We have yet another Android tablet to share with you. In the beginning it was all Apple but since the introduction of Galaxy tabs and Nexus devices, the sale of the Android tablets has really taken off and has eventually become the market leader. The prime reasons are the price range and all the different specs being offered. You can get a new tab from anywhere between 100-1000 dollars according to the brand and the specs. The tab we are going to present here is the Tesco Huddle which has come up with its very own budget Android 4.2.2 version tablets and owing to its very reasonable price, the rest of the big boys are in for a tough fight.
With a price tag of just 119 $, the new tab is a good 80 dollars cheaper than the popular cheap Nexus 7 tablet. Also the specs of the tab are very good for the price involved with a 1.5 GHz Quad core processer, 7 inch display and the somewhat latest Android OS. Google’s Nexus offers more or less the same thing but the price gap is a bit of concern for Google because in performance it is more or less the same compact thing. And Tesco isn’t going to stop at this at it is also releasing several low end Android smartphones as well.
The Outlook and Feel
Although the price range is Spartan, the appearance and the feel it gives to your hand is pretty robust and not what you might be expecting from a 119 $ tab. So much that it appears very similar to the Amazon Kindle Fire HD in many instances. Although the finish is good, don’t go around expecting a stylish finishing. It is good enough but that’s what there is to it. It also weighs a bit more than at 370 g. After all at such a bargain price, this was the least we could expect.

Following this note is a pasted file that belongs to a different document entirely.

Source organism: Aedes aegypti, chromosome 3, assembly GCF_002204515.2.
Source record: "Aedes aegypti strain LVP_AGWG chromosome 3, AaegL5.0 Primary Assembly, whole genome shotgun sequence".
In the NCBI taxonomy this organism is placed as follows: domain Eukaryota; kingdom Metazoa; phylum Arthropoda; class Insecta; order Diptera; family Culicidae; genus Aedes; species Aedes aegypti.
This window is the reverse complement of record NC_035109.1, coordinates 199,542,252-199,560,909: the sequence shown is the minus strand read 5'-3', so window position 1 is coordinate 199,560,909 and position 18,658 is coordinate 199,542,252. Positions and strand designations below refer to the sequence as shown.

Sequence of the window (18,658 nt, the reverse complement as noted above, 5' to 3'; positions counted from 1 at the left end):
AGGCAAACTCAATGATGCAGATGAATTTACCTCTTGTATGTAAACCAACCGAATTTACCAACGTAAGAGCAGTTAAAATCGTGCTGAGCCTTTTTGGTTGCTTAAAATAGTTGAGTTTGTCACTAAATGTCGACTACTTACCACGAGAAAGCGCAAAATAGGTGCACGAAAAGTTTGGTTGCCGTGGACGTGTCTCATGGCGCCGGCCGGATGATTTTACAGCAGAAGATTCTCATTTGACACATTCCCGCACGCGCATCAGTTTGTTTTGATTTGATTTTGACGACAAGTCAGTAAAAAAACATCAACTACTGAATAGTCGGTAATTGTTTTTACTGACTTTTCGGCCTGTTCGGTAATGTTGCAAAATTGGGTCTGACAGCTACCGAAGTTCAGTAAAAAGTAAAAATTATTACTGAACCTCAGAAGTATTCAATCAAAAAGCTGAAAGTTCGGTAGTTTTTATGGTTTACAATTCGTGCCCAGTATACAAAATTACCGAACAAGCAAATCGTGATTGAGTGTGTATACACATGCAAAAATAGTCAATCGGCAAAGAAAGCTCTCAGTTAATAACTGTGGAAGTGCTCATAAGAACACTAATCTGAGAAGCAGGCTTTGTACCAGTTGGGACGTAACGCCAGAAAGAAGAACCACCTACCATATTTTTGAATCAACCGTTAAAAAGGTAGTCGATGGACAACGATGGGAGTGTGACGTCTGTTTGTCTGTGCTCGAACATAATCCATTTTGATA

Also the default landscape view that the tab carries doesn’t quite pull off. It is due to the fact that 7 inch tabs don’t have the screen size to appear such. The landscape bias is even more prominent in the position of the camera in the middle of the bezel and the setting of the buttons. The design makes it easy for the tab to use in landscape view and adjusting volume and such.
Overall the performance experience is very mixed due to this. Most of you will be tempted to use the Hudl in portrait view but due to the buttons alignment, it will keep you scratching your head and finding out what went wrong in your commands. For the first time tab users (who will be an awful lot due to the price) won’t have much problem fitting into the architecture.
Also the amazing internal memory of 16GB gives us a bit of a pleasant surprise as does the addition of the micro HDMI port on the top.
The Hudl isn’t the most fancied tabs that we have ever seen. Its display, price and internal memory mange to pull off a solid tab with heavy focus on the shallower pockets. Don’t be surprised if it manages to generate astonishing sales.